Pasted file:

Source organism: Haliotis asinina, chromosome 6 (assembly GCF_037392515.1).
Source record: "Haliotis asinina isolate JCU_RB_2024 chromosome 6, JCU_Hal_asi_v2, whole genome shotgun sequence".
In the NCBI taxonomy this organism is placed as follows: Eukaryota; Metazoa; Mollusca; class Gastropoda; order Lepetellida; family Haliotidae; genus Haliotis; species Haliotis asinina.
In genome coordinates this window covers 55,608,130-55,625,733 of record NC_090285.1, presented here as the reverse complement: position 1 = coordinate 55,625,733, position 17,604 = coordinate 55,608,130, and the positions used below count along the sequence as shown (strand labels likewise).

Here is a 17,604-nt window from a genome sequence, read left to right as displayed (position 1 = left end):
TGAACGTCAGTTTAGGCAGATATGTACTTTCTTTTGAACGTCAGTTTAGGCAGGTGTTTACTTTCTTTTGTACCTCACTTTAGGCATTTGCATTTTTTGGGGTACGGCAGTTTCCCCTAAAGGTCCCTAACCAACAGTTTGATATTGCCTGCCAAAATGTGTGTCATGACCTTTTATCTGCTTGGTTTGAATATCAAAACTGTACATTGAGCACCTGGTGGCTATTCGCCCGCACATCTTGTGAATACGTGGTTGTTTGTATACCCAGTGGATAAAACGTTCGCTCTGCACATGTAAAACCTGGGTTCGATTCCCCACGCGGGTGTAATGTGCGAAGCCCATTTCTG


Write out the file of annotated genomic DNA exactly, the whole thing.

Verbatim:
Source organism: Haliotis asinina, chromosome 6 (assembly GCF_037392515.1).
Source record: "Haliotis asinina isolate JCU_RB_2024 chromosome 6, JCU_Hal_asi_v2, whole genome shotgun sequence".
In the NCBI taxonomy this organism is placed as follows: Eukaryota; Metazoa; Mollusca; class Gastropoda; order Lepetellida; family Haliotidae; genus Haliotis; species Haliotis asinina.
In genome coordinates this window covers 55,608,130-55,625,733 of record NC_090285.1, presented here as the reverse complement: position 1 = coordinate 55,625,733, position 17,604 = coordinate 55,608,130, and the positions used below count along the sequence as shown (strand labels likewise).

Here is a 17,604-nt window from a genome sequence, read left to right as displayed (position 1 = left end):
TGAACGTCAGTTTAGGCAGATATGTACTTTCTTTTGAACGTCAGTTTAGGCAGGTGTTTACTTTCTTTTGTACCTCACTTTAGGCATTTGCATTTTTTGGGGTACGGCAGTTTCCCCTAAAGGTCCCTAACCAACAGTTTGATATTGCCTGCCAAAATGTGTGTCATGACCTTTTATCTGCTTGGTTTGAATATCAAAACTGTACATTGAGCACCTGGTGGCTATTCGCCCGCACATCTTGTGAATACGTGGTTGTTTGTATACCCAGTGGATAAAACGTTCGCTCTGCACATGTAAAACCTGGGTTCGATTCCCCACGCGGGTGTAATGTGCGAAGCCCATTTCTG